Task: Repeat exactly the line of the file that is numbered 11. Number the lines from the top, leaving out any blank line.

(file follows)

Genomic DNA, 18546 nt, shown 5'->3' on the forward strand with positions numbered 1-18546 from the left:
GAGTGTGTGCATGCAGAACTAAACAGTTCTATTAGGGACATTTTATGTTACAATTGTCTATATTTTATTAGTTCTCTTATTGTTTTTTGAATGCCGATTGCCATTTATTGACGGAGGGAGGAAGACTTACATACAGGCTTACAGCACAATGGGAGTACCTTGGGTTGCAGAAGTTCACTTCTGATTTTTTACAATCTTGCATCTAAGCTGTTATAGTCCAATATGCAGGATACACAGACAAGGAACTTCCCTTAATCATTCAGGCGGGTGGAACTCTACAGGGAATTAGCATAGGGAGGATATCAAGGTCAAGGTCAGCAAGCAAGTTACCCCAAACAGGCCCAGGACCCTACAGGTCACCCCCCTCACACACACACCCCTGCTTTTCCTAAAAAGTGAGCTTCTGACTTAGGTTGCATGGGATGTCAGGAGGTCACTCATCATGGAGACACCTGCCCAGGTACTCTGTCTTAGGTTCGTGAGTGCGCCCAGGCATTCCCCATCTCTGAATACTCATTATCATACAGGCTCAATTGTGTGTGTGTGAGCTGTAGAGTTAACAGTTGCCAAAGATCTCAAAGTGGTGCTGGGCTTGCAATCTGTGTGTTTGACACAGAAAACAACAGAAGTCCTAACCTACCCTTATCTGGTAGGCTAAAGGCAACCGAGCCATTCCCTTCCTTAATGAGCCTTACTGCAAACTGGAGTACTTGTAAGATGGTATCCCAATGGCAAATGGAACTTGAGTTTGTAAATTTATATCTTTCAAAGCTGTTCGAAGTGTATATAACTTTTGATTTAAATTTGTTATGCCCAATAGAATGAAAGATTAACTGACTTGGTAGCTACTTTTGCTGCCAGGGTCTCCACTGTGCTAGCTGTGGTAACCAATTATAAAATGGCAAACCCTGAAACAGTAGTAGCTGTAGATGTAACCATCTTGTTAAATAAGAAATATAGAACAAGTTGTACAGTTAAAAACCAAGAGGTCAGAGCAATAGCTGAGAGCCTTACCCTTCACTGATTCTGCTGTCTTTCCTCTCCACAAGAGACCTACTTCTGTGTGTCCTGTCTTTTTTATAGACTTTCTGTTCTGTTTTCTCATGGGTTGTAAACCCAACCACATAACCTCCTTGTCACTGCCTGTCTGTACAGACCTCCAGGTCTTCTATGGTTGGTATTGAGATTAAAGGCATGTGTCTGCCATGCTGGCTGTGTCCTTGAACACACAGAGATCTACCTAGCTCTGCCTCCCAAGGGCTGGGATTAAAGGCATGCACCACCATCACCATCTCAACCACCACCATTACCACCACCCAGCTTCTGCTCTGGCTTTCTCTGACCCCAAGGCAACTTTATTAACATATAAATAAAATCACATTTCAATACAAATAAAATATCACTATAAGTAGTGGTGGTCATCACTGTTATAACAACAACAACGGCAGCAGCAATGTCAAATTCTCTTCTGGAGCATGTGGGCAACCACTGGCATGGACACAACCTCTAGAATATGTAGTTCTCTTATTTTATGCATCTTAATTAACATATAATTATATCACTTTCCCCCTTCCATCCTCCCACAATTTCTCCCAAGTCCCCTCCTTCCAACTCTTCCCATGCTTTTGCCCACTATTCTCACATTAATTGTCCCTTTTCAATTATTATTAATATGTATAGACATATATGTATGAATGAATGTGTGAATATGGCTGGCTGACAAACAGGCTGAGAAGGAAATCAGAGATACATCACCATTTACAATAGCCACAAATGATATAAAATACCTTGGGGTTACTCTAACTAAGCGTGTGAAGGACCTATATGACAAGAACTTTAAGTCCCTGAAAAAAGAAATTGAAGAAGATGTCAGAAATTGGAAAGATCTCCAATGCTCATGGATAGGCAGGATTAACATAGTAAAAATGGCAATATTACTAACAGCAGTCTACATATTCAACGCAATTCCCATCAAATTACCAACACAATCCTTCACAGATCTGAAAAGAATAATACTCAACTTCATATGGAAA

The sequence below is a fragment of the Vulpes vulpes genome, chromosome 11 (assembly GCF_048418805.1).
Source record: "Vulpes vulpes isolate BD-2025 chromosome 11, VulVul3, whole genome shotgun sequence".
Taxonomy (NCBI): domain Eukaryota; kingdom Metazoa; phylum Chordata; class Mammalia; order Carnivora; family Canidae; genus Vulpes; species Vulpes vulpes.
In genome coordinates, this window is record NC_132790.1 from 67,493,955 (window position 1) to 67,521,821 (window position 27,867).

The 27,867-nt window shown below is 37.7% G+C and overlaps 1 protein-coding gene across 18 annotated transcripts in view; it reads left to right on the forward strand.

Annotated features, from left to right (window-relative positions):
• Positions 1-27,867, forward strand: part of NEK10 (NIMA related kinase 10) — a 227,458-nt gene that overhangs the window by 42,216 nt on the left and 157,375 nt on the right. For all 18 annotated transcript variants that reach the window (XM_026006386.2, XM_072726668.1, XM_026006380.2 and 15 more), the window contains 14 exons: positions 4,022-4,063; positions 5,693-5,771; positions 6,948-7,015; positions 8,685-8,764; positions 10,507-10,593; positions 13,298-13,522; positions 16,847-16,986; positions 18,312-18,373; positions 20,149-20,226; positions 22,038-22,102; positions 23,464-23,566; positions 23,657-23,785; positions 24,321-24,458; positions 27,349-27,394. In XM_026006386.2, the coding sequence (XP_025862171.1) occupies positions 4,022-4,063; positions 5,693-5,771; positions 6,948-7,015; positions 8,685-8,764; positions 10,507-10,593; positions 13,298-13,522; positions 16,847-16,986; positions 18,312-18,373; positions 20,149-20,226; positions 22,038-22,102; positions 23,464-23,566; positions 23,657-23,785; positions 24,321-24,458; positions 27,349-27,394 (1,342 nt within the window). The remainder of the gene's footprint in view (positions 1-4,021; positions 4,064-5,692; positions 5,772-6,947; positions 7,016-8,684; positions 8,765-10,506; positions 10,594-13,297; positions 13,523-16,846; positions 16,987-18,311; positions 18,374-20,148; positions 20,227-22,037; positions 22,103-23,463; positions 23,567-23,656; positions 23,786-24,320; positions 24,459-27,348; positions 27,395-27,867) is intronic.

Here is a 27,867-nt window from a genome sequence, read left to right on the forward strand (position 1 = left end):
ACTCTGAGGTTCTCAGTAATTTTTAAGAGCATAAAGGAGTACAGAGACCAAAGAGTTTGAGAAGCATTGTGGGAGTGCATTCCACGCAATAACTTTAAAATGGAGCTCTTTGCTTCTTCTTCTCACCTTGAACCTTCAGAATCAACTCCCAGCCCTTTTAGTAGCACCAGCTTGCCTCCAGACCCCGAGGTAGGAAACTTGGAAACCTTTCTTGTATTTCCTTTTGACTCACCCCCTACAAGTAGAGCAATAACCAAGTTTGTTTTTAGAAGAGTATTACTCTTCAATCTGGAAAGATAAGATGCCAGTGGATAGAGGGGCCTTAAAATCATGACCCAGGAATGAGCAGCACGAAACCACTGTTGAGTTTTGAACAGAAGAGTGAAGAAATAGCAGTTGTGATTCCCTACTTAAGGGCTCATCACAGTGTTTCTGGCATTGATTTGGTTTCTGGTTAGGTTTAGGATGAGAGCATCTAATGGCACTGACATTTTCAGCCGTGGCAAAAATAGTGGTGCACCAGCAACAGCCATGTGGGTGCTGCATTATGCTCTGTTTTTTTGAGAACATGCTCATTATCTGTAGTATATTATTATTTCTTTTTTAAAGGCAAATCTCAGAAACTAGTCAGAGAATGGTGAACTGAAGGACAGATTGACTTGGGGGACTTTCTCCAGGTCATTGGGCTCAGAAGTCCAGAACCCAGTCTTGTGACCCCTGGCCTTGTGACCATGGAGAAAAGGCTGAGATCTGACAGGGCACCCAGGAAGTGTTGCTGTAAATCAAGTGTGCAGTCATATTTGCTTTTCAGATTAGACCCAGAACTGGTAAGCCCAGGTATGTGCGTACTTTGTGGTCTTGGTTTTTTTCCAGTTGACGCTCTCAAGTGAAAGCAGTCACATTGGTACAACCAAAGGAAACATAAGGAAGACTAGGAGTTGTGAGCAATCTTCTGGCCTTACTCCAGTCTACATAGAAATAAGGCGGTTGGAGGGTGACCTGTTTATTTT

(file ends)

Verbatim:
ACTCTGAGGTTCTCAGTAATTTTTAAGAGCATAAAGGAGTACAGAGACCAAAGAGTTTGAGAAGCATTGTGGGAGTGCATTCCACGCAATAACTTTAAAATGGAGCTCTTTGCTTCTTCTTCTCACCTTGAACCTTCAGAATCAACTCCCAGCCCTTTTAGTAGCACCAGCTTGCCTCCAGACCCCGAGGTAGGAAACTTGGAAACCTTTCTTGTATTTCCTTTTGACTCACCCCCTACAAGTAGAGCAATAACCAAGTTTGTTTTTAGAAGAGTATTACTCTTCAATCTGGAAAGATAAGATGCCAGTGGATAGAGGGGCCTTAAAATCATGACCCAGGAATGAGCAGCACGAAACCACTGTTGAGTTTTGAACAGAAGAGTGAAGAAATAGCAGTTGTGATTCCCTACTTAAGGGCTCATCACAGTGTTTCTGGCATTGATTTGGTTTCTGGTTAGGTTTAGGATGAGAGCATCTAATGGCACTGACATTTTCAGCCGTGGCAAAAATAGTGGTGCACCAGCAACAGCCATGTGGGTGCTGCATTATGCTCTGTTTTTTTGAGAACATGCTCATTATCTGTAGTATATTATTATTTCTTTTTTAAAGGCAAATCTCAGAAACTAGTCAGAGAATGGTGAACTGAAGGACAGATTGACTTGGGGGACTTTCTCCAGGTCATTGGGCTCAGAAGTCCAGAACCCAGTCTTGTGACCCCTGGCCTTGTGACCATGGAGAAAAGGCTGAGATCTGACAGGGCACCCAGGAAGTGTTGCTGTAAATCAAGTGTGCAGTCATATTTGCTTTTCAGATTAGACCCAGAACTGGTAAGCCCAGGTATGTGCGTACTTTGTGGTCTTGGTTTTTTTCCAGTTGACGCTCTCAAGTGAAAGCAGTCACATTGGTACAACCAAAGGAAACATAAGGAAGACTAGGAGTTGTGAGCAATCTTCTGGCCTTACTCCAGTCTACATAGAAATAAGGCGGTTGGAGGGTGACCTGTTTATTTT